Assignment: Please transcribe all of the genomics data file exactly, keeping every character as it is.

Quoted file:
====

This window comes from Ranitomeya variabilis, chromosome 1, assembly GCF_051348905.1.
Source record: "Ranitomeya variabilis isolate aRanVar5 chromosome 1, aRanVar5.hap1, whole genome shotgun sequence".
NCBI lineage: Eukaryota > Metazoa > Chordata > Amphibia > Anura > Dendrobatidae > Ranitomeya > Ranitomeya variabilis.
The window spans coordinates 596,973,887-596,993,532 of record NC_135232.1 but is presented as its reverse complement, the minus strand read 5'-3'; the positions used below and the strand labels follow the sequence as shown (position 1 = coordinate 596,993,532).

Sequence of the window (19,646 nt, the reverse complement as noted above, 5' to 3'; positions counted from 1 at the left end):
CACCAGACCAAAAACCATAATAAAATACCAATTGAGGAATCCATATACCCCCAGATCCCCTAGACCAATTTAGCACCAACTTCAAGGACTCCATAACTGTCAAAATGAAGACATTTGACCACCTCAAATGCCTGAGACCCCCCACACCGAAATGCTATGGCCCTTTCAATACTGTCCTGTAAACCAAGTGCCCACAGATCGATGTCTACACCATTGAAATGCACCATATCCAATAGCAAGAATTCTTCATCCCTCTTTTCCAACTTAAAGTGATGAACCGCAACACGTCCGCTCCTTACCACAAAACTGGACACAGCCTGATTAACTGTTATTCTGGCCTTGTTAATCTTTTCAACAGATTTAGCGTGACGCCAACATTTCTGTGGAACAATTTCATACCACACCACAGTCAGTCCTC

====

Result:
This window comes from Ranitomeya variabilis, chromosome 1, assembly GCF_051348905.1.
Source record: "Ranitomeya variabilis isolate aRanVar5 chromosome 1, aRanVar5.hap1, whole genome shotgun sequence".
NCBI lineage: Eukaryota > Metazoa > Chordata > Amphibia > Anura > Dendrobatidae > Ranitomeya > Ranitomeya variabilis.
The window spans coordinates 596,973,887-596,993,532 of record NC_135232.1 but is presented as its reverse complement, the minus strand read 5'-3'; the positions used below and the strand labels follow the sequence as shown (position 1 = coordinate 596,993,532).

Sequence of the window (19,646 nt, the reverse complement as noted above, 5' to 3'; positions counted from 1 at the left end):
CACCAGACCAAAAACCATAATAAAATACCAATTGAGGAATCCATATACCCCCAGATCCCCTAGACCAATTTAGCACCAACTTCAAGGACTCCATAACTGTCAAAATGAAGACATTTGACCACCTCAAATGCCTGAGACCCCCCACACCGAAATGCTATGGCCCTTTCAATACTGTCCTGTAAACCAAGTGCCCACAGATCGATGTCTACACCATTGAAATGCACCATATCCAATAGCAAGAATTCTTCATCCCTCTTTTCCAACTTAAAGTGATGAACCGCAACACGTCCGCTCCTTACCACAAAACTGGACACAGCCTGATTAACTGTTATTCTGGCCTTGTTAATCTTTTCAACAGATTTAGCGTGACGCCAACATTTCTGTGGAACAATTTCATACCACACCACAGTCAGTCCTC